9 a.m.-9:20 a.m.
- Words of welcome by Victoriano Giralt, President, Groningen Declaration Network; Joe Samuels, CEO, SAQA and this year's host; and by the peak representatives from the three main coveners: AACRAO, DUO, and NSC.
9:20 a.m.-10 a.m.
In our increasingly inter-connected world, data travel at the speed of light. Not so with human capital mobility, which has a different pace (and happily so ...). Still, for the planet to flourish, people need to travel, be able to pick up skills, and subsequently bring their skills in - be it as a student, an academic researcher, a skilled worker or otherwise. While physical movement of humans at he speed of light may perhaps never occur, we all appreciate if the administrative processes that govern human mobility do. And this Network is convinced they can. If we agree on this, what can we do to further foster human capital mobility? Which avenues for cooperation are waiting to be brought to life and benefit the global community in furthering bona fide human capital mobility?
10 a.m.-10:30 a.m.
The African Qualifications Verification Network (AQVN) consists of 14 African countries (South Africa, Lesotho, Swaziland, Ghana, Namibia, Botswana, Malawi, Tanzania, Gabon, DRC, Kenya, Uganda, Zambia and Zimbabwe) committed to promote genuine qualifications and to build trust in African qualifications through the elimination of qualifications fraud. It was established at a meeting hosted by SAQA in November 2014. These countries have adopted a Joint Declaration on building trust and promoting genuine qualifications on the African continent. SAQA provides the secretariat for the AQVN. The long-term vision of the AQVN is to drive sustainable cooperation among African nations and cement relationships. Through these partnerships and increased capacity to verify qualifications as well as the establishment of the necessary infrastructure, skills and the sharing of knowledge the AQVN will be used to concretely contribute to building an Africa-wide network that will support the objectives of the Addis Convention, signed in December 2014. A key objective of the Addis Convention is promoting mobility of learners and professionals across the African continent. Through the public launching of the AQVN it will be given the necessary visibility and profile so that it can be strengthened and expanded. The AQVN at its launch wants to explore innovative ways including digital and other time and cost effective means to verify foreign qualifications. As part of its plans for expansion organisations that have been invited to participate in the launch are from the SADC region as well as other countries such as Ghana, Uganda, Kenya, Ethiopia, Cameroon, Gabon, and Nigeria. The launch will furthermore focus on setting up the necessary governance structures to ensure a well run and a well-functioning organization. Partnerships with organizations will a similar interest will be sought through the Groningen Declaration Network as well as the establishment of joint projects including pilot projects on digitization, sharing of expertise and information, funding, etc.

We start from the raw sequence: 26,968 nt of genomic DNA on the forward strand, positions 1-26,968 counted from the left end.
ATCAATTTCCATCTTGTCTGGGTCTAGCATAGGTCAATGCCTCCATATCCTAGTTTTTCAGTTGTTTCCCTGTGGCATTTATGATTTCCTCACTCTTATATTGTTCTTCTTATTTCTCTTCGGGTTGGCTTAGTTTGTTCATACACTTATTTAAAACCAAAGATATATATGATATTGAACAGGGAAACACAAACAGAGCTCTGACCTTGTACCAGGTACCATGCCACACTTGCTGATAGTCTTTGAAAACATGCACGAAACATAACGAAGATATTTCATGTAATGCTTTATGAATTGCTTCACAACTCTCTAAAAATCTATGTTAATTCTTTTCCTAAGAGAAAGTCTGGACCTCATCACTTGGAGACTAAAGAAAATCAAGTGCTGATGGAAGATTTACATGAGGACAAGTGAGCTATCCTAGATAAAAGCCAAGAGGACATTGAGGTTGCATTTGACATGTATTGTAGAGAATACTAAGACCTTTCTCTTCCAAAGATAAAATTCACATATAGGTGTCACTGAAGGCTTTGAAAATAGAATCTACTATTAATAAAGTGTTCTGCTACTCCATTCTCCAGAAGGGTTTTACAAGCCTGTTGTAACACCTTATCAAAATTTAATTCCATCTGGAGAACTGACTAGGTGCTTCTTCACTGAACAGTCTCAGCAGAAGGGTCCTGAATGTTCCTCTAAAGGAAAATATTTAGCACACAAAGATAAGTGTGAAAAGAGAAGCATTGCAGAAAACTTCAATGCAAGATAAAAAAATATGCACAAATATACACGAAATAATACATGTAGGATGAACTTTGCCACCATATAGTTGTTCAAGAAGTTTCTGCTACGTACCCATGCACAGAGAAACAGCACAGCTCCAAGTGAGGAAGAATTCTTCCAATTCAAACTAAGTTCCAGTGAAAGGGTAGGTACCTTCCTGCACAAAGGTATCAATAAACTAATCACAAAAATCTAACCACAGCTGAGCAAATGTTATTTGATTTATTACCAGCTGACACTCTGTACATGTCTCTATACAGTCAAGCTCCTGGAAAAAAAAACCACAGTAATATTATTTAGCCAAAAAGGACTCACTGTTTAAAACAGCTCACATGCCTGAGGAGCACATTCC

11 a.m.-11:15 a.m.
ETS has developed assessments that measure complex traditional and non-cognitive skills for higher education learners and institutions. We have been working on ways to present stakeholders with certification of students’ achievements as documented in part by these assessments. ETS assessments can provide valid and reliable evidence of knowledge, skills, and abilities (KSAs) at a more granular-level than those obtained by conventional degrees and transcripts. These micro-credentials can be represented as digital badges or certificates with linked data that provides evidence and context for their claims. Such metadata could include descriptions of the issuer, the KSAs obtained, the method of assessment, the established criteria of proficiency, the quality of performance, and the time period of validity for the claims. Micro-credentialing is gaining momentum and is advantageous for individuals, HEIs, and employers. The newly-developed HEIghten Outcomes Suite will include micro-credential options. HEIghten is an innovative, modular, computer-delivered assessment tool that enables colleges and universities to measure the student learning outcomes that are essential for academic success. Test takers who complete these HEIghten assessments receive a total score and the proficiency level achieved, which is then combined into a micro-credential that serves as a reliable claim with evidence of the KSAs that educators and employers value.
11 a.m.-11:15 a.m.
Automatic recognition has been on the agenda with the ENIC-NARIC network for a while now. And the topic of eclectic degrees has recently been added in an Erasmus+ project on ‘New Paradigms in Recognition’. Which may represent the way higher education programmes will transform within the next decade, by offering alternative modes of delivery and crediting. The PARADIGMS project will deal with ways to grant recognition to non-traditional education, and eclectic degrees will be part and parcel of the approach. New developments in digital student data and e-credentials might give recognition of eclectic degrees a headstart.